Earlier this month we joined our friends Chris and Lyn on their annual camping trip at Farwell Bend State Recreation Area in Eastern Oregon. We all know that camping tends to involve plenty of beer but this time was different than our usual hope-we've-packed-enough-booze-because-once-we-get-to-the-campground-what-we-have-is-what-we-have.

Farewell Bend is about 45 minutes past Baker City, where Barley Brown's is located. It might be Chris' favorite brewery so of course he was planning to visit again and this was a prime opportunity for us to visit for the first time. Arriving mid-afternoon, shortly after they opened we set about to trying a number of beers we hadn't had (although we'd had quite a few both because they're fairly well distributed in Portland and anytime Chris visits he always brings back growlers to share). Leaving while we were still in a position to finish the drive to the campground, we arrived with plenty of daylight to set things up. The evening was a typical camping one - a hearty dose of food and beers around the campfire - but nothing to crazy as the next day was the big beer day.

Boise, Idaho likely isn't one of the first places that pops to mind when thinking of beer destinations but we knew there was enough there to be worth the three hour round trip drive. It's something Mag and I wouldn't have undertaken on our own however Lyn doesn't drink so the four of us piled into their van mid-morning knowing we'd have a sober driver to bring us back at the end of the day. We didn't have a detailed itinerary but had identified a few places we definitely wanted to hit and mapped out others. From there it was a matter of trying to visit places in roughly a geographically sensical sequence taking into account what time each place opened.

Starting out on the western side of the Boise metro we rolled into Powderhaus Brewing and ordered up three pints to share - First Turns IPA, Haus Bier (cream ale) and Deadfall Ale (red ale). While enjoying our tasty first beers of the day I wandered around the interior, with seating open to the brewery, and "backyard" area with a small stage and creek running behind it. Both the IPA - woody and pleasantly hoppy - and the Red - hoppy and a bit nutty - are beers I could drink plenty of, the cream ale only getting a slight down grade due to style.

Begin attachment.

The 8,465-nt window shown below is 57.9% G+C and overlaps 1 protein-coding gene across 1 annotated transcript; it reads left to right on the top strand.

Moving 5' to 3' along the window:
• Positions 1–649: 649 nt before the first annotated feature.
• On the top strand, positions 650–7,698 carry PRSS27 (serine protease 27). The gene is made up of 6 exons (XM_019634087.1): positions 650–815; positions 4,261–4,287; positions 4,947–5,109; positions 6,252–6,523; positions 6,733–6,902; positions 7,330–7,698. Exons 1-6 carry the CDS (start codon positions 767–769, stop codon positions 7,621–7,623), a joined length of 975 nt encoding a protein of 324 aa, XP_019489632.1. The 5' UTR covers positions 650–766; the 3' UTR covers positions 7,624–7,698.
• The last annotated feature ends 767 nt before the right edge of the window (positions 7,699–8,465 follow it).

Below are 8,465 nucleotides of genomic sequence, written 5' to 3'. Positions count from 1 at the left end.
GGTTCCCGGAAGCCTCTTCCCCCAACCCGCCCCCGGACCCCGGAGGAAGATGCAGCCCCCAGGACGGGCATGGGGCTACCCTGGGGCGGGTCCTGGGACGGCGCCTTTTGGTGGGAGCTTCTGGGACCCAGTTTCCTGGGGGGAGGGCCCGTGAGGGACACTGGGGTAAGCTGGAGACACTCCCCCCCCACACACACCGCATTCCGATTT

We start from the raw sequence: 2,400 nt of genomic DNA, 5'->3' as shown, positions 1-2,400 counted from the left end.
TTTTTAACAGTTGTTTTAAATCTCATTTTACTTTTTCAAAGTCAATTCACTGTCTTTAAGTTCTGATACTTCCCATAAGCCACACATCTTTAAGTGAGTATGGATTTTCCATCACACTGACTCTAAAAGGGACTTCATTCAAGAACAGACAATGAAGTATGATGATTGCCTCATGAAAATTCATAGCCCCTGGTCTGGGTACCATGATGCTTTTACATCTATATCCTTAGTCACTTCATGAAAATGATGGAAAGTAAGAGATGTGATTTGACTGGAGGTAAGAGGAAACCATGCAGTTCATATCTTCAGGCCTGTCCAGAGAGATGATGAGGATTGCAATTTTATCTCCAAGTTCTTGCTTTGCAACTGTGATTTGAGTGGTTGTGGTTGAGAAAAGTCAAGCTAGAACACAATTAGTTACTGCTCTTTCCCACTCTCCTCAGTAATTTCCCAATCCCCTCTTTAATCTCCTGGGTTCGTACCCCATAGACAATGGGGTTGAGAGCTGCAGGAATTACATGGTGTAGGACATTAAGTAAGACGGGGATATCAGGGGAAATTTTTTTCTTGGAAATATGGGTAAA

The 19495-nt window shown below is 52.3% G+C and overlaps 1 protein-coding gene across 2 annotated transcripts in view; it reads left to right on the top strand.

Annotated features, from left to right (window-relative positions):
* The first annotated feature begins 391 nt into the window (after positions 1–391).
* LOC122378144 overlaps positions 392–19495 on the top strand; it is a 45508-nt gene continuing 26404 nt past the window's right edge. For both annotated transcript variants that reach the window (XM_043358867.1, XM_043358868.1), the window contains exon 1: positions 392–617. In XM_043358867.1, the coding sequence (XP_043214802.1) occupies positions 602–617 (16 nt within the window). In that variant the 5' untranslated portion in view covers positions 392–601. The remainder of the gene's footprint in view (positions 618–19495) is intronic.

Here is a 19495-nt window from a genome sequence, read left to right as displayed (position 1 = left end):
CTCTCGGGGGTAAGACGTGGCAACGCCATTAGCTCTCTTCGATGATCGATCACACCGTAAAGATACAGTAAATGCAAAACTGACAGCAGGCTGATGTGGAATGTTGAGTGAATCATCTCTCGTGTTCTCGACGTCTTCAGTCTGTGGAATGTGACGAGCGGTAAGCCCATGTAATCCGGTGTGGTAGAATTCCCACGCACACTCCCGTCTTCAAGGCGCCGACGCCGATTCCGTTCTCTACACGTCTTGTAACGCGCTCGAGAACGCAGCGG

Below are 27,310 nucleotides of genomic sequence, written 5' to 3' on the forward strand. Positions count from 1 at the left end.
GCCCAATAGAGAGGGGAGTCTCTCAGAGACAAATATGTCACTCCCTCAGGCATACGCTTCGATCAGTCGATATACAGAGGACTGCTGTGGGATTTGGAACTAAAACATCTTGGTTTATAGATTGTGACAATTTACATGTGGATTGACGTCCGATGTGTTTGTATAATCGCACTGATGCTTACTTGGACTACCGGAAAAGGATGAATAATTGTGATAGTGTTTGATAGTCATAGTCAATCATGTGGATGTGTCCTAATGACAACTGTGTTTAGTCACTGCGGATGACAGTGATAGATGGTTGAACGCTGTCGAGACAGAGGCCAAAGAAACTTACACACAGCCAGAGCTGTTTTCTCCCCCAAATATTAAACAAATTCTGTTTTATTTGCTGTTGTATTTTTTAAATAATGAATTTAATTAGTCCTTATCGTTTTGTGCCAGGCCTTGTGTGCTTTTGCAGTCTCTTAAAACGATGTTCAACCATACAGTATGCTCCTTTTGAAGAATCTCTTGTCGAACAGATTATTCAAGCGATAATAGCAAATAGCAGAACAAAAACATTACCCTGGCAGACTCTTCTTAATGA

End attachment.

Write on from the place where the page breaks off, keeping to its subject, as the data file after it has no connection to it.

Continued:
Next up was Crooked Fence Brewing, just a short jaunt down the road, where we decided that since it was a full service restaurant it would be a good idea to grab lunch before we got too far into our day. Crooked Fence is fairly well distributed in Portland so it was another round of pints with my choice being the Gose of Davy Jones - a version with a lovely, pronounced salt characteristic and a surprisingly rounded mouthfeel - along with a mighty tasty quesadilla. Mag and Chris opted for Hither Brown and Welcome to Idaho Amber.

Set with a good base for the rest of the day we continued east towards downtown with the next stop being Payette Brewing Company. An impressive facility in size and accommodations - a taproom that could fit a hundred people easily, multiple cooler doors of beer to go and a "backyard" outfitted with picnic tables, cornhole, a disc golf hole and hammock. Ordering our pints - Recoil IPA, Experimental IPA #2 and Payette Pale Ale - our server invited us to go through the glass door to the observation deck overlooking the brewery, something I found to be a good solution to letting people see the brewery without them getting in the way or requiring staff to attend to. The Recoil, a juicy IPA, was my favorite of the three and one I'll be keeping an eye out for in Portland as we see a fair number of their beers around town.